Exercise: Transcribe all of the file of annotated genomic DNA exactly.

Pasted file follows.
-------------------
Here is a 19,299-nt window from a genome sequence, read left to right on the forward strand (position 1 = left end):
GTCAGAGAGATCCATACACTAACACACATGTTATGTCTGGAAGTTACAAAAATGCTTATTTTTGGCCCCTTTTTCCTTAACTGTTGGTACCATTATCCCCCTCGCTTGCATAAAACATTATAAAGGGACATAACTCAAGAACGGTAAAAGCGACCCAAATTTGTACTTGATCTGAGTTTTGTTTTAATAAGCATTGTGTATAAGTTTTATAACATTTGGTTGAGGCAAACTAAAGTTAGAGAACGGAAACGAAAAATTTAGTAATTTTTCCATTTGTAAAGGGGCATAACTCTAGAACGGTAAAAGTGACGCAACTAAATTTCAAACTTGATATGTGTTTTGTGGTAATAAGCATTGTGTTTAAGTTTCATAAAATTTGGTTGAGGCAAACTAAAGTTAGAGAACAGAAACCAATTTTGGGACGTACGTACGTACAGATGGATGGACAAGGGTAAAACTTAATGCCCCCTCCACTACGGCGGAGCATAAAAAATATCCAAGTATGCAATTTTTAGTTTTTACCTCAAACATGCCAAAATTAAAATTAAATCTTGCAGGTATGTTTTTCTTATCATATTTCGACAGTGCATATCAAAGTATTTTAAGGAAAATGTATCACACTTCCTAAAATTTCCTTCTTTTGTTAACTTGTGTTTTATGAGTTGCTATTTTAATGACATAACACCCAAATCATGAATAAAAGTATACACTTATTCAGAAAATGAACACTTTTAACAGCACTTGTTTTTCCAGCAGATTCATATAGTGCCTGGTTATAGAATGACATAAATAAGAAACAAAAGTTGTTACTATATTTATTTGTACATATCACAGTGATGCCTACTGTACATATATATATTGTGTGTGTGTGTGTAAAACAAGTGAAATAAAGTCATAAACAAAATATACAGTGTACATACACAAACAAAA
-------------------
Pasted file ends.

Here is a 19,299-nt window from a genome sequence, read left to right on the forward strand (position 1 = left end):
GTCAGAGAGATCCATACACTAACACACATGTTATGTCTGGAAGTTACAAAAATGCTTATTTTTGGCCCCTTTTTCCTTAACTGTTGGTACCATTATCCCCCTCGCTTGCATAAAACATTATAAAGGGACATAACTCAAGAACGGTAAAAGCGACCCAAATTTGTACTTGATCTGAGTTTTGTTTTAATAAGCATTGTGTATAAGTTTTATAACATTTGGTTGAGGCAAACTAAAGTTAGAGAACGGAAACGAAAAATTTAGTAATTTTTCCATTTGTAAAGGGGCATAACTCTAGAACGGTAAAAGTGACGCAACTAAATTTCAAACTTGATATGTGTTTTGTGGTAATAAGCATTGTGTTTAAGTTTCATAAAATTTGGTTGAGGCAAACTAAAGTTAGAGAACAGAAACCAATTTTGGGACGTACGTACGTACAGATGGATGGACAAGGGTAAAACTTAATGCCCCCTCCACTACGGCGGAGCATAAAAAATATCCAAGTATGCAATTTTTAGTTTTTACCTCAAACATGCCAAAATTAAAATTAAATCTTGCAGGTATGTTTTTCTTATCATATTTCGACAGTGCATATCAAAGTATTTTAAGGAAAATGTATCACACTTCCTAAAATTTCCTTCTTTTGTTAACTTGTGTTTTATGAGTTGCTATTTTAATGACATAACACCCAAATCATGAATAAAAGTATACACTTATTCAGAAAATGAACACTTTTAACAGCACTTGTTTTTCCAGCAGATTCATATAGTGCCTGGTTATAGAATGACATAAATAAGAAACAAAAGTTGTTACTATATTTATTTGTACATATCACAGTGATGCCTACTGTACATATATATATTGTGTGTGTGTGTGTAAAACAAGTGAAATAAAGTCATAAACAAAATATACAGTGTACATACACAAACAAAA